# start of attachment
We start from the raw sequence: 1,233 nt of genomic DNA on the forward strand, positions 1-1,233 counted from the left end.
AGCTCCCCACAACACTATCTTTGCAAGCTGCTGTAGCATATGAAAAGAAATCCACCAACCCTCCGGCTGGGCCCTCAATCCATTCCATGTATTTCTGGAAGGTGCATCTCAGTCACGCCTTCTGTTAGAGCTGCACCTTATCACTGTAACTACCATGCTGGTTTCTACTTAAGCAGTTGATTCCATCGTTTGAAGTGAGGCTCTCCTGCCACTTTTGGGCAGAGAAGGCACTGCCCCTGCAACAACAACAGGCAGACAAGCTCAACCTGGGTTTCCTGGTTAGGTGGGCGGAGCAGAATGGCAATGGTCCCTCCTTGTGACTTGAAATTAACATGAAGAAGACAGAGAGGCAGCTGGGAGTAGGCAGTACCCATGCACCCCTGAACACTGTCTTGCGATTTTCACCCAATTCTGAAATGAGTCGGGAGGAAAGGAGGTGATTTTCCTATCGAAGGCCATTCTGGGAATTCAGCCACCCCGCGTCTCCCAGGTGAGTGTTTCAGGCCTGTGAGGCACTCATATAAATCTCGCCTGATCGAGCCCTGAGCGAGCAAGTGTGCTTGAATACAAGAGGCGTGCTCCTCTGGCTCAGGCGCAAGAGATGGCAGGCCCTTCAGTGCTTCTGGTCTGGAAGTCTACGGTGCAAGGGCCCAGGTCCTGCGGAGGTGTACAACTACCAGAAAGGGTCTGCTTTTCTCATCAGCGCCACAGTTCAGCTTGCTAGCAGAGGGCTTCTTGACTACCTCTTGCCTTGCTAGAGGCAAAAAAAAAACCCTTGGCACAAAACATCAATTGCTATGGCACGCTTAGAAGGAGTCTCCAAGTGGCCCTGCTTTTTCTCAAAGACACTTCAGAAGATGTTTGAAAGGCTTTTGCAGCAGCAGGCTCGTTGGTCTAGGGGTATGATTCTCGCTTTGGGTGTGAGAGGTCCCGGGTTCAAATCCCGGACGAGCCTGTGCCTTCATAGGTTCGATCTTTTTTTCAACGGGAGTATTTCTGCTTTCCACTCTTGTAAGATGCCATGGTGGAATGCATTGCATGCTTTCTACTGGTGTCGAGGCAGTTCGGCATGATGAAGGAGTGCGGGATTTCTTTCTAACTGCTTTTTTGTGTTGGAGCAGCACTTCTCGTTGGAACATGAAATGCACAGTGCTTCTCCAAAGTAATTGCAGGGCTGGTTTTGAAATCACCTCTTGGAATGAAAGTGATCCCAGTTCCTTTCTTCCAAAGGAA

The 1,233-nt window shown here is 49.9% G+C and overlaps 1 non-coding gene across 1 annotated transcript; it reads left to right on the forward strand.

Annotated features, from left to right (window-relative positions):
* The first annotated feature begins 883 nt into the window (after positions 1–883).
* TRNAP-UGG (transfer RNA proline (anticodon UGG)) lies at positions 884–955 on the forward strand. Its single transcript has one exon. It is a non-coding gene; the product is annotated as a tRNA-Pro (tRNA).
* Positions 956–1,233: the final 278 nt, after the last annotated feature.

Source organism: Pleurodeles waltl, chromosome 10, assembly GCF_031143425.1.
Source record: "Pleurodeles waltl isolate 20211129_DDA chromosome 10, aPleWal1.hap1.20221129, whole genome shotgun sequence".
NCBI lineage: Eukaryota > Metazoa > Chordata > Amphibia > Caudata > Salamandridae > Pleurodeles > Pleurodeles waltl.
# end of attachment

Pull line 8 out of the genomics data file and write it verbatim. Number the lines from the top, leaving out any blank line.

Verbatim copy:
Source organism: Pleurodeles waltl, chromosome 10, assembly GCF_031143425.1.